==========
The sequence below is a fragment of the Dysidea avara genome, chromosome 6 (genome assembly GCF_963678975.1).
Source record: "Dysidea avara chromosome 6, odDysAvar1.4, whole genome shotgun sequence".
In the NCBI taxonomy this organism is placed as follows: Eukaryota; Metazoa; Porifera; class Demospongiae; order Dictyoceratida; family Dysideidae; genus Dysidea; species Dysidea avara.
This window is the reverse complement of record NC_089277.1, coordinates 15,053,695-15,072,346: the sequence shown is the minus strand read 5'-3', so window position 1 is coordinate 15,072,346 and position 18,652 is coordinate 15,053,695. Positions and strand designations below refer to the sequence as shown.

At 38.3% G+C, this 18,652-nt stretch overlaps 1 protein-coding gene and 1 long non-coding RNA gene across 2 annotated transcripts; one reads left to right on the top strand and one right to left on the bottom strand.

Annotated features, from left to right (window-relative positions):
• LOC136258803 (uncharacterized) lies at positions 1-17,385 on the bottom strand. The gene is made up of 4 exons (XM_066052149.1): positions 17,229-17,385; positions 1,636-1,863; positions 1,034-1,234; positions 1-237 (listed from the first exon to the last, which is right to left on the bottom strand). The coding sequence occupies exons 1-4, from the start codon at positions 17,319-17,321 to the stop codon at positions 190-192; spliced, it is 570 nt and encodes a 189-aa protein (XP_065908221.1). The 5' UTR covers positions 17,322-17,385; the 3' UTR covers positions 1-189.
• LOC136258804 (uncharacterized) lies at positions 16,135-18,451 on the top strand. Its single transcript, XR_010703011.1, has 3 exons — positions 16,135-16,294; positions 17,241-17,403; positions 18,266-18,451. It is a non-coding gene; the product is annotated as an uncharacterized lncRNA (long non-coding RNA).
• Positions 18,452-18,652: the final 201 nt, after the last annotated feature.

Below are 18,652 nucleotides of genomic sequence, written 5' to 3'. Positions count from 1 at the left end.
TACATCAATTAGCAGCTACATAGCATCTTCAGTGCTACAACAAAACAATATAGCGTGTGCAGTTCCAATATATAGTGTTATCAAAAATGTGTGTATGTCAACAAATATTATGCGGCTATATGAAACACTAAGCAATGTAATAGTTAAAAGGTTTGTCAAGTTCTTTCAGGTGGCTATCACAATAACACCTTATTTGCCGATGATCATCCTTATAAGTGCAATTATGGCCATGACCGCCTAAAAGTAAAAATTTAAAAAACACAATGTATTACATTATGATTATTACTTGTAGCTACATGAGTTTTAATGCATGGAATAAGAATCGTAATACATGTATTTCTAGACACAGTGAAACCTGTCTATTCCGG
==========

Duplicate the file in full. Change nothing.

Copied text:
The sequence below is a fragment of the Dysidea avara genome, chromosome 6 (genome assembly GCF_963678975.1).
Source record: "Dysidea avara chromosome 6, odDysAvar1.4, whole genome shotgun sequence".
In the NCBI taxonomy this organism is placed as follows: Eukaryota; Metazoa; Porifera; class Demospongiae; order Dictyoceratida; family Dysideidae; genus Dysidea; species Dysidea avara.
This window is the reverse complement of record NC_089277.1, coordinates 15,053,695-15,072,346: the sequence shown is the minus strand read 5'-3', so window position 1 is coordinate 15,072,346 and position 18,652 is coordinate 15,053,695. Positions and strand designations below refer to the sequence as shown.

At 38.3% G+C, this 18,652-nt stretch overlaps 1 protein-coding gene and 1 long non-coding RNA gene across 2 annotated transcripts; one reads left to right on the top strand and one right to left on the bottom strand.

Annotated features, from left to right (window-relative positions):
• LOC136258803 (uncharacterized) lies at positions 1-17,385 on the bottom strand. The gene is made up of 4 exons (XM_066052149.1): positions 17,229-17,385; positions 1,636-1,863; positions 1,034-1,234; positions 1-237 (listed from the first exon to the last, which is right to left on the bottom strand). The coding sequence occupies exons 1-4, from the start codon at positions 17,319-17,321 to the stop codon at positions 190-192; spliced, it is 570 nt and encodes a 189-aa protein (XP_065908221.1). The 5' UTR covers positions 17,322-17,385; the 3' UTR covers positions 1-189.
• LOC136258804 (uncharacterized) lies at positions 16,135-18,451 on the top strand. Its single transcript, XR_010703011.1, has 3 exons — positions 16,135-16,294; positions 17,241-17,403; positions 18,266-18,451. It is a non-coding gene; the product is annotated as an uncharacterized lncRNA (long non-coding RNA).
• Positions 18,452-18,652: the final 201 nt, after the last annotated feature.

Below are 18,652 nucleotides of genomic sequence, written 5' to 3'. Positions count from 1 at the left end.
TACATCAATTAGCAGCTACATAGCATCTTCAGTGCTACAACAAAACAATATAGCGTGTGCAGTTCCAATATATAGTGTTATCAAAAATGTGTGTATGTCAACAAATATTATGCGGCTATATGAAACACTAAGCAATGTAATAGTTAAAAGGTTTGTCAAGTTCTTTCAGGTGGCTATCACAATAACACCTTATTTGCCGATGATCATCCTTATAAGTGCAATTATGGCCATGACCGCCTAAAAGTAAAAATTTAAAAAACACAATGTATTACATTATGATTATTACTTGTAGCTACATGAGTTTTAATGCATGGAATAAGAATCGTAATACATGTATTTCTAGACACAGTGAAACCTGTCTATTCCGG